Therefore, the solution is to combine the two elements and balance them with one another. This desired balance is exemplified by the presence of both in music. On one hand, music is raw power, unbridled emotion, a “released and satisfied willing… always an emotion, an agitated state of mind.” On the other, music requires structure to be composed, held together. Without any order, music will overwhelm us – “shake us to our very foundations.” In parallel to this analogy of music, so too should human existence be in balance between the Apolline and the Dionysian. The Apolline offers order and restraint and is like the rider on top of the horse. The Dionysian is pure power and hedonism, and offers a complement of will and life to the overly structured Apollonian. It is through the duality of the two elements that an individual can be powered with energy and driven forward by the Dionysian side, while still remaining ordered and controlled enough to harness that energy to achieve something and carry through that initial spark of desire to create something of lasting significance. It is only through the combination of the two that one can remain suspended in balance, without being driven too far to intoxication by the Dionysian, or into a frigid, detached, restrained dream-state on the Apollonian side. If one is overly Dionysian, one lacks structure and control over oneself to accomplish anything, and if one is overly Apollonian, one lacks energy, virility. The two must coexist, and although they are diametric opposites, they need to complement each other to make a person a complete, truly whole individual.

A critical component of the individual that is needed for individuals to be protected from destruction is the Apollonian element of principium individuationis. This element is illusory, and yet is a critically necessary one. This concept is held up by Apollo responsible for dreams and illusions, and challenged by Dionysus who is focused on truth and reality. The reason for the necessity of the element is explained by the simile of ‘the boatsman…in his small boat, trusting his frail craft in a stormy sea that is boundless in every direction…so in the midst of a world full of suffering and misery the individual man calmly sits, supported by and trusting in the principium individuationis.” What is meant by this is that the illusion of our individuality protects us from being engulfed by the nature that surrounds us. One needs to believe that they are somehow separate and distinct from the rest of nature in order to not succumb to despair. The Dionysian element of ultimate truth is in this simile, the sea itself and our unity with it. The boat disappears as it is not real, and one is cast at sea, drowning in it because they lose themselves. However, with the Apollonian perspective, one is completely at peace because they feel safe in their separation from the rest of the world and its ‘suffering and misery.’ It is very apt that Nietzsche describes the Dionysian emotionality as overpowering because precisely this cognisant understanding of oneness with nature and thus personal insignificance is what makes it so terrifying. It is scary to feel completely connected, completely undetached from all else, particularly when one recognizes all the horrors of the world. However, if one feels separate from it, those scary parts are distinct from us, are not part of us and do not affect us. The illusion of individuality is necessary in order for one not to feel overwhelmed by the feeling of our melancholy insignificance. We need to feel that we are individuals so as to not suffer from existential despair that would source from the realization that we are not truly unique, wholly self-contained selves. Nietzsche describes the Dionysian state as not-altogether-pleasant intoxication, as self-forgetting. When we feel self-effaced, it is very difficult for us to feel either in control of our destiny, or in fact to believe in our self-significance at all. Through the illusory principle of individuation, however, we can feel like distinct unique beings and that is extremely freeing and comforting. No matter how small we are, if we have our own lifeboat, we do not feel utterly lost at sea even if that is the true nature of our existence as individuals as a relative part of all of humanity. This is subjectivity versus objectivity; although objectively we are insignificant and highly unlikely to be original and separate from the rest of nature, subjectively we feel that we are the most important and that keeps us afloat.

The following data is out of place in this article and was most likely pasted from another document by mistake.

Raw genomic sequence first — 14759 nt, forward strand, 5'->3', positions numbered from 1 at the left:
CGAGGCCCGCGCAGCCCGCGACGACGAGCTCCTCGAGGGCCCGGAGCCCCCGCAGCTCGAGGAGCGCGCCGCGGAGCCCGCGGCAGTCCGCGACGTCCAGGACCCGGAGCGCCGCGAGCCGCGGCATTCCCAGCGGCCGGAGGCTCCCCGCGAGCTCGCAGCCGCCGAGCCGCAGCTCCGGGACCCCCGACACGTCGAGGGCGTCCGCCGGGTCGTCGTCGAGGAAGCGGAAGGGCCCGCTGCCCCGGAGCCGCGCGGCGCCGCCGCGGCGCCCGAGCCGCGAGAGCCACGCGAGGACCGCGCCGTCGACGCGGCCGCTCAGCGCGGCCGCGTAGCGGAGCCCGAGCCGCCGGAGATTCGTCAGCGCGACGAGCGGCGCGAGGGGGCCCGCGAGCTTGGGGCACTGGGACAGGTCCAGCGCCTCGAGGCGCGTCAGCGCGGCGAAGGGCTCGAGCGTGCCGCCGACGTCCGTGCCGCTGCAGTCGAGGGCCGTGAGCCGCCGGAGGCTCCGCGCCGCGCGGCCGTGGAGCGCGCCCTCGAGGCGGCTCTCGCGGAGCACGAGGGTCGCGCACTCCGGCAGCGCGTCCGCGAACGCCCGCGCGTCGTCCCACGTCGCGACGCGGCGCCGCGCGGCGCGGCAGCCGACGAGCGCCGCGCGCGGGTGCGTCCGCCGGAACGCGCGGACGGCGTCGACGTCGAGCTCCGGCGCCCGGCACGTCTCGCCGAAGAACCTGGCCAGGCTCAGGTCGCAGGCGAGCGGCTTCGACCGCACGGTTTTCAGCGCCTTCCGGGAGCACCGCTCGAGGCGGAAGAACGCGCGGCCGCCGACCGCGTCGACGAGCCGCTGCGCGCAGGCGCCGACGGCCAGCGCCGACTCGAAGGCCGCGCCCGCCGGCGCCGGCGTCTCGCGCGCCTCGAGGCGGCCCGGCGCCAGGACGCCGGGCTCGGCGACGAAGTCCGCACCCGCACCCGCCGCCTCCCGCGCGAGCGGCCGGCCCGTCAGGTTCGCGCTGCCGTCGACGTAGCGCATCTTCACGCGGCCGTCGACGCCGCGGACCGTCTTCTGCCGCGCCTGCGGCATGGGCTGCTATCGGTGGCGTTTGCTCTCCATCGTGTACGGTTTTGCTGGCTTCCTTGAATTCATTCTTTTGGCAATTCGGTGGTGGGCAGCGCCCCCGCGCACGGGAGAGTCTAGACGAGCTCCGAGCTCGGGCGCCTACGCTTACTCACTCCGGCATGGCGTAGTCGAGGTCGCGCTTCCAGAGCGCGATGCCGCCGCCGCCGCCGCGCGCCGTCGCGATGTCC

Thus, per Nietzsche, the ideal complete person is made up of two parts: the Apollonian and the Dionysian. These two elements combine to give a person structure and energy at once. The duality explains how one can be focused and driven at once. Although, undeniably, each individual is part of something infinitely larger than themselves that fact is contained within the Dionysian truth. This truth is terrifying and hard to come to terms with without falling into hopelessness. To deal with this fact, the Apollonian aspect steps in and provides the necessary illusion of principium individuationis. Through this Apollonian delusion, one can feel harmonious and feel distinct from the rest of nature. The balanced person therefore is living through use of the equilibrium of the dual opposing elements of the Apollonian and the Dionysian. Too much of one or the other would throw the balance out and would lead to either an overly structured, orderly, unemotional existence under rule of the Apollonian, or a too intoxicated, too hedonistic, unstructured, meaningless existence under rule of the Dionysian. To combine and make compatible the two distinct, opposite parts is necessary for the ideal person and it is through this very balance, that an individual can find the ideal stability necessary for a meaningful, productive existence.

Works Cited

Nietzsche, Friedrich Wilhelm. The Birth of Tragedy. Oxford: Oxford UP, 2000. Print.